# Homework Help: Another sum - convergence

1. Jan 18, 2005

### twoflower

Hi,

I have this sum:

$$\sum_{n = 1}^{\infty} \frac{n^2}{ \left( 2 + \frac{1}{n} \right)^{n}}$$

I tried d'Alembert, I tried comparing it with $\frac{1}{2^{n}}$, but without success.

Could somebody point me to the right direction please?

Thank you.

2. Jan 18, 2005

### vincentchan

$$\lim (2+1/n)^n = \lim (2(1+1/2(1/n))^n =\lim 2^n (1+1/n)^{n/2}$$
can you get from here?

3. Jan 18, 2005

### twoflower

Thank you vincentchan, but I don't understand the second step - how can I get

$$\left(1+\frac{1}{n}\right)^{n/2}$$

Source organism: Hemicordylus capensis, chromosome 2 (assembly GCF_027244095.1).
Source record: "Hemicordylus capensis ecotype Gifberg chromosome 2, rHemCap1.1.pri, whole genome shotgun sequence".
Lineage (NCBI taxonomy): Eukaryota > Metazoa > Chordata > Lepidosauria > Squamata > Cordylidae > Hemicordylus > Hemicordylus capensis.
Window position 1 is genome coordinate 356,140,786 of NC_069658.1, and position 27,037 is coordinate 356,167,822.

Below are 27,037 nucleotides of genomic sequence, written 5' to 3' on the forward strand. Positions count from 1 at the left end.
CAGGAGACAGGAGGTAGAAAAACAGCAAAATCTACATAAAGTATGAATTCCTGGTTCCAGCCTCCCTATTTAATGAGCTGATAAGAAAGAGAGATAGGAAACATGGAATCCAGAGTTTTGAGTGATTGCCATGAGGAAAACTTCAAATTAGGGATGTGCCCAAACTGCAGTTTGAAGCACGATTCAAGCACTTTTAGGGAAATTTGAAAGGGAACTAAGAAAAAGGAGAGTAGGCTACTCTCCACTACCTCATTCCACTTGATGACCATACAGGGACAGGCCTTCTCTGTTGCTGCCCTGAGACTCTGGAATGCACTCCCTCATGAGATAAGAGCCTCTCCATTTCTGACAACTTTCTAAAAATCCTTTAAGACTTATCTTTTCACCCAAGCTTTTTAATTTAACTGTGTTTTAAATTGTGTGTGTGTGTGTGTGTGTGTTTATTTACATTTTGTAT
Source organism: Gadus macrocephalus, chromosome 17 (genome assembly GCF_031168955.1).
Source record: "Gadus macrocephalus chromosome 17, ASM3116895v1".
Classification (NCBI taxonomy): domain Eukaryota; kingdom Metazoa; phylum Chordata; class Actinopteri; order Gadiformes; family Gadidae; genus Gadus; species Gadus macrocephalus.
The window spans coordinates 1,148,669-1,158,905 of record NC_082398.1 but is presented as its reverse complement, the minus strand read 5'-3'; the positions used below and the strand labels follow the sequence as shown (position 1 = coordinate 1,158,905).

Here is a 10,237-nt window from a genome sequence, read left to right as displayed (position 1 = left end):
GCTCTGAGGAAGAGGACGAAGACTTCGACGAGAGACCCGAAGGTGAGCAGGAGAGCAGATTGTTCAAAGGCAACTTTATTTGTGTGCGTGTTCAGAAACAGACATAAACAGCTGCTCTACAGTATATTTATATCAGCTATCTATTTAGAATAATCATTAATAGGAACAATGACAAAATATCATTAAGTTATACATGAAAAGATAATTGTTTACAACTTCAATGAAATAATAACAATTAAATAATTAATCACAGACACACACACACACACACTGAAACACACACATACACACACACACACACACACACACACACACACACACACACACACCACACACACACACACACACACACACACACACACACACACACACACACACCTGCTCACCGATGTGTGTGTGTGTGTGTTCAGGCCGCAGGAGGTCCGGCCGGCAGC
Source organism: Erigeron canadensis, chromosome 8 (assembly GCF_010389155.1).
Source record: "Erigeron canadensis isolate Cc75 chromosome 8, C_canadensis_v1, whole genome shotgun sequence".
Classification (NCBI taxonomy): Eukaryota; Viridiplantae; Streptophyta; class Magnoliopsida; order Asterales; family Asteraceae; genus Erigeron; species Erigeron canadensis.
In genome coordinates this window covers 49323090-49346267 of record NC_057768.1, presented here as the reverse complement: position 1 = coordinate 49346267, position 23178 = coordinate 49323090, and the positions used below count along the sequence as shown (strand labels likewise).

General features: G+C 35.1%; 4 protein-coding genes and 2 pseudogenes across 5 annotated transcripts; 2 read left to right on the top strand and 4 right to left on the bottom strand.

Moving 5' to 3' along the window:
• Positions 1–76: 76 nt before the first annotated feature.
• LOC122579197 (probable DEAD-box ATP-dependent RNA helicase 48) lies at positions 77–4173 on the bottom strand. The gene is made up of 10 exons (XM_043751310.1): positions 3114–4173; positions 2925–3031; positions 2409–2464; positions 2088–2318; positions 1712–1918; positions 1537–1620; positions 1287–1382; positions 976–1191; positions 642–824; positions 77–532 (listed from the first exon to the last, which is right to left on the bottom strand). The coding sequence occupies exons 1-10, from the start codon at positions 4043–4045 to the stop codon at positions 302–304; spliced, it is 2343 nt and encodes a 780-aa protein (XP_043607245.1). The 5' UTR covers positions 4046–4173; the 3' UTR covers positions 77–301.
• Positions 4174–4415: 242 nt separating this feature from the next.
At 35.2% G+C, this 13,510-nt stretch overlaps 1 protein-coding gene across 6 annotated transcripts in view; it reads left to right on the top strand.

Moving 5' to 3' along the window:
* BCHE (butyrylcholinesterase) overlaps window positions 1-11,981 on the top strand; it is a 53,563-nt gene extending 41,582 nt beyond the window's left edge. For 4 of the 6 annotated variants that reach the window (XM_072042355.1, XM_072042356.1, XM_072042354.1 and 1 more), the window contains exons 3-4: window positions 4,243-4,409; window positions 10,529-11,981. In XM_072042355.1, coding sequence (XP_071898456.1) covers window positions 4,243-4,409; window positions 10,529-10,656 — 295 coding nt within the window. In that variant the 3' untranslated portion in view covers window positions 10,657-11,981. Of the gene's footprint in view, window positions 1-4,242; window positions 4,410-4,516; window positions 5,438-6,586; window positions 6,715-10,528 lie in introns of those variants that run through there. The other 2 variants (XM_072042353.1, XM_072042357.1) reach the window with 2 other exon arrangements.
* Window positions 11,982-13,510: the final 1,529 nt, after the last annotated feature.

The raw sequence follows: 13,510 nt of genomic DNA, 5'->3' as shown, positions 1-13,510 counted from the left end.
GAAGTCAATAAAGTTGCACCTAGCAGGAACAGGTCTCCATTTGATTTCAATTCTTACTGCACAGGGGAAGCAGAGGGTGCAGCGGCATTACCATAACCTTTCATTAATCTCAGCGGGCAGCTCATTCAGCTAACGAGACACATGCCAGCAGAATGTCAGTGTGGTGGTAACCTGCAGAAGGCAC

from

$$\left(1+\frac{1}{2}\left(\frac{1}{n}\right)\right)^{n}$$

I know it must be some simple algebraic adjustment but I can't see that...

4. Jan 18, 2005

### vincentchan

use change of variable, let u=n/2 the limit will become u->infinity/2, but infinity divided by 2 is also infinity... so u->infinity

5. Jan 18, 2005

### vincentchan

OH... i made a mistake in post 2, the big idea is the same... see if you can catch it.....

6. Jan 18, 2005

### Galileo

You can also compare it with:

$$\sum_n \frac{n^2}{2^n}$$

7. Jan 18, 2005

### twoflower

I see it now (with being aware of the mistake you did :) ) I wouldn't see the possibility of the change at the first look, however.

8. Jan 18, 2005

### twoflower

You're right, this is probably the easiest way. Thank you.